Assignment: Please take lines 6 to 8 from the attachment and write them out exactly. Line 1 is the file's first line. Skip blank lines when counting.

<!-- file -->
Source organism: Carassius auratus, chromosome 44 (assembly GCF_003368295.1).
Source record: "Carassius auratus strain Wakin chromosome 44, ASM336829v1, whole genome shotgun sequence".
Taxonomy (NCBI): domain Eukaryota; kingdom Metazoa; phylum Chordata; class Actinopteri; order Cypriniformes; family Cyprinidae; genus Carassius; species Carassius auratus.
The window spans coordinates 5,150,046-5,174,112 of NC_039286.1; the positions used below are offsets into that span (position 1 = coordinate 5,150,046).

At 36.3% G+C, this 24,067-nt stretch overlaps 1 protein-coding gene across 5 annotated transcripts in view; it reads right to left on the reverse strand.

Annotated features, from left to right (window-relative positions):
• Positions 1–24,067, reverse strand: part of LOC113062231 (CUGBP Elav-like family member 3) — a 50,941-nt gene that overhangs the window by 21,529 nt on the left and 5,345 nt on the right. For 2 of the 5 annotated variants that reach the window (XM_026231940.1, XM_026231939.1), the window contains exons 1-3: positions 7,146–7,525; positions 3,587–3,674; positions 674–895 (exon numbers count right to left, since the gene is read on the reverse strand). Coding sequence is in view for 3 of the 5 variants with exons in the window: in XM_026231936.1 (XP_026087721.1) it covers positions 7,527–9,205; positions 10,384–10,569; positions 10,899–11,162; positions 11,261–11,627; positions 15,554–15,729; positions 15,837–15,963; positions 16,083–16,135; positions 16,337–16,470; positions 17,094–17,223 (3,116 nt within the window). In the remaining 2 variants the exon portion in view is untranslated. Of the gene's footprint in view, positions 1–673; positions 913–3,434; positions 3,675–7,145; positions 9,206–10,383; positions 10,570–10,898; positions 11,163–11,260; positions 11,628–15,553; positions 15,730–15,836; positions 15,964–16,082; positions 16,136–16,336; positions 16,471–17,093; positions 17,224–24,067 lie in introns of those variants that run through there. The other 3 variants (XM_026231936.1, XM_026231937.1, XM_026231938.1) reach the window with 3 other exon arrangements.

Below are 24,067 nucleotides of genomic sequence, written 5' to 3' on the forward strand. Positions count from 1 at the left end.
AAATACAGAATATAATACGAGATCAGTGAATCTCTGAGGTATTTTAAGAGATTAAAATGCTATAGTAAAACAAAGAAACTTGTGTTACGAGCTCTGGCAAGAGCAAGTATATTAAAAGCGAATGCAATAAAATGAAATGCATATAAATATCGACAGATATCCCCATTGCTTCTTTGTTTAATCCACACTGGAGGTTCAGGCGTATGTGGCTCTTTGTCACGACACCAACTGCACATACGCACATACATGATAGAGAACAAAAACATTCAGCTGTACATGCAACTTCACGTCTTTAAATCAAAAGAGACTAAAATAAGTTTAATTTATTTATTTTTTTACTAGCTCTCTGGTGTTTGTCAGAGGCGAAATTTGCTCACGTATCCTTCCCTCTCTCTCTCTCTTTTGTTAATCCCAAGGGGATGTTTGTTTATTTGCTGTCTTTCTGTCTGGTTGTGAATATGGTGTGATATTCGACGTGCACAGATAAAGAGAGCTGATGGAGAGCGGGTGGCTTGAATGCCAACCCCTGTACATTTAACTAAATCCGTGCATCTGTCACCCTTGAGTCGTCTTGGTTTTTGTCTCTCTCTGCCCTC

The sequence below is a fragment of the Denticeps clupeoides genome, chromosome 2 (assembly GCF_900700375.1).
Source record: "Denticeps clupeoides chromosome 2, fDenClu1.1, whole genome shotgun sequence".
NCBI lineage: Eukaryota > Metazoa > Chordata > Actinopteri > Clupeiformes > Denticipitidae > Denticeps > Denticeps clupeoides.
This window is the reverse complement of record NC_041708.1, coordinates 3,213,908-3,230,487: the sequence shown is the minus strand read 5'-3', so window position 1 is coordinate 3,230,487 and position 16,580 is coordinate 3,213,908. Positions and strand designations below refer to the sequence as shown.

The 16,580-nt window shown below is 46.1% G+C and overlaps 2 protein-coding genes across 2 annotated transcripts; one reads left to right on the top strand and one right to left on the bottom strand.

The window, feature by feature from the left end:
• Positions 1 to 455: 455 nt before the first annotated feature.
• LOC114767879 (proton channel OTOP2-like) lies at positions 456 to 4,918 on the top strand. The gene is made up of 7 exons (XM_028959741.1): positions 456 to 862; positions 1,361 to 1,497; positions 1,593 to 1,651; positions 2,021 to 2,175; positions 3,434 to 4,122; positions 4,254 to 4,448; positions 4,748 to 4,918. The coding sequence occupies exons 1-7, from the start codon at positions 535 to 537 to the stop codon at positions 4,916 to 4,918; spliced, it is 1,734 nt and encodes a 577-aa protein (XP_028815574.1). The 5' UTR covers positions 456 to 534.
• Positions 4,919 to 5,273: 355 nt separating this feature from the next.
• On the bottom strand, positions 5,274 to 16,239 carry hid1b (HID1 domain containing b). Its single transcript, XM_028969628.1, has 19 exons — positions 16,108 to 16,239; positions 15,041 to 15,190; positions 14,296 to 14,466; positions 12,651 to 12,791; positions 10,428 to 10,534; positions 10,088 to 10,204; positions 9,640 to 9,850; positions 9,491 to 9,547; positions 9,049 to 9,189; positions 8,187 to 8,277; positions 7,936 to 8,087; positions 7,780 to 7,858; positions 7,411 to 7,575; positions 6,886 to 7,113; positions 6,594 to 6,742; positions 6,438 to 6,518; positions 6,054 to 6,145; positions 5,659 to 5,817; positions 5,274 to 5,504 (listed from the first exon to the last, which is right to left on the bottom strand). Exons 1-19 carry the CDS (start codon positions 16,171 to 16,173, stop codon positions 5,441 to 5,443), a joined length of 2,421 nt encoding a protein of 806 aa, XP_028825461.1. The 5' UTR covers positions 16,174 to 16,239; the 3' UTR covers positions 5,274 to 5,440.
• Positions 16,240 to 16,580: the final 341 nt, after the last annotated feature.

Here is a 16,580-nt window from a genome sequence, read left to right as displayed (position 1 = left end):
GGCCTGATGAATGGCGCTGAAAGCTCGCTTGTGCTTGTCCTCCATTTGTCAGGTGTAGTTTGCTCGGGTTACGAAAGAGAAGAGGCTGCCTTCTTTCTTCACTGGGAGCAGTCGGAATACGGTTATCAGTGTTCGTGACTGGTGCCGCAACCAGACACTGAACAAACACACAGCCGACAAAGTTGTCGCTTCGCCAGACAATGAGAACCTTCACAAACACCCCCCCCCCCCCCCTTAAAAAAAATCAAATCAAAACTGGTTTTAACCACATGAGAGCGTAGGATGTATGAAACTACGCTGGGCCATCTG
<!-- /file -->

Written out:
Annotated features, from left to right (window-relative positions):
• Positions 1–24,067, reverse strand: part of LOC113062231 (CUGBP Elav-like family member 3) — a 50,941-nt gene that overhangs the window by 21,529 nt on the left and 5,345 nt on the right. For 2 of the 5 annotated variants that reach the window (XM_026231940.1, XM_026231939.1), the window contains exons 1-3: positions 7,146–7,525; positions 3,587–3,674; positions 674–895 (exon numbers count right to left, since the gene is read on the reverse strand). Coding sequence is in view for 3 of the 5 variants with exons in the window: in XM_026231936.1 (XP_026087721.1) it covers positions 7,527–9,205; positions 10,384–10,569; positions 10,899–11,162; positions 11,261–11,627; positions 15,554–15,729; positions 15,837–15,963; positions 16,083–16,135; positions 16,337–16,470; positions 17,094–17,223 (3,116 nt within the window). In the remaining 2 variants the exon portion in view is untranslated. Of the gene's footprint in view, positions 1–673; positions 913–3,434; positions 3,675–7,145; positions 9,206–10,383; positions 10,570–10,898; positions 11,163–11,260; positions 11,628–15,553; positions 15,730–15,836; positions 15,964–16,082; positions 16,136–16,336; positions 16,471–17,093; positions 17,224–24,067 lie in introns of those variants that run through there. The other 3 variants (XM_026231936.1, XM_026231937.1, XM_026231938.1) reach the window with 3 other exon arrangements.

Below are 24,067 nucleotides of genomic sequence, written 5' to 3' on the forward strand. Positions count from 1 at the left end.